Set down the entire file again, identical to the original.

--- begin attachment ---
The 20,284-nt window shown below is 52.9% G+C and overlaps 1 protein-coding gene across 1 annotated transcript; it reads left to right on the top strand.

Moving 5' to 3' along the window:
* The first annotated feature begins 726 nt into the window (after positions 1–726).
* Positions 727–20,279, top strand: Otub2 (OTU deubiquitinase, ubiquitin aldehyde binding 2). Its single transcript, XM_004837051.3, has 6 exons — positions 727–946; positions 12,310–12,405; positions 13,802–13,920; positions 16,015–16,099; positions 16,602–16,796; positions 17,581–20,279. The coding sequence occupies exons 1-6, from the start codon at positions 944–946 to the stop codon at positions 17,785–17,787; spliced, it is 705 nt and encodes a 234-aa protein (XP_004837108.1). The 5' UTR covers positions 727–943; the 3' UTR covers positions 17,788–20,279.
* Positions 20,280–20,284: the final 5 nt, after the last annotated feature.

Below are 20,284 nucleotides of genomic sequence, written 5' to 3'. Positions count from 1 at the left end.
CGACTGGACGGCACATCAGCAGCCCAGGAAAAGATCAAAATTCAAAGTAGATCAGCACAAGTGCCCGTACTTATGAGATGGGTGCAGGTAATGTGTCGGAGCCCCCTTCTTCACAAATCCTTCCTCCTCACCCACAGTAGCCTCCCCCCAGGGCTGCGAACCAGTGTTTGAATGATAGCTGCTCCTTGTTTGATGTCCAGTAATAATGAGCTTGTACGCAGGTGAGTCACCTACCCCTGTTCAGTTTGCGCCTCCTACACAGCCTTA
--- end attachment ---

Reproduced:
The 20,284-nt window shown below is 52.9% G+C and overlaps 1 protein-coding gene across 1 annotated transcript; it reads left to right on the top strand.

Moving 5' to 3' along the window:
* The first annotated feature begins 726 nt into the window (after positions 1–726).
* Positions 727–20,279, top strand: Otub2 (OTU deubiquitinase, ubiquitin aldehyde binding 2). Its single transcript, XM_004837051.3, has 6 exons — positions 727–946; positions 12,310–12,405; positions 13,802–13,920; positions 16,015–16,099; positions 16,602–16,796; positions 17,581–20,279. The coding sequence occupies exons 1-6, from the start codon at positions 944–946 to the stop codon at positions 17,785–17,787; spliced, it is 705 nt and encodes a 234-aa protein (XP_004837108.1). The 5' UTR covers positions 727–943; the 3' UTR covers positions 17,788–20,279.
* Positions 20,280–20,284: the final 5 nt, after the last annotated feature.

Below are 20,284 nucleotides of genomic sequence, written 5' to 3'. Positions count from 1 at the left end.
CGACTGGACGGCACATCAGCAGCCCAGGAAAAGATCAAAATTCAAAGTAGATCAGCACAAGTGCCCGTACTTATGAGATGGGTGCAGGTAATGTGTCGGAGCCCCCTTCTTCACAAATCCTTCCTCCTCACCCACAGTAGCCTCCCCCCAGGGCTGCGAACCAGTGTTTGAATGATAGCTGCTCCTTGTTTGATGTCCAGTAATAATGAGCTTGTACGCAGGTGAGTCACCTACCCCTGTTCAGTTTGCGCCTCCTACACAGCCTTA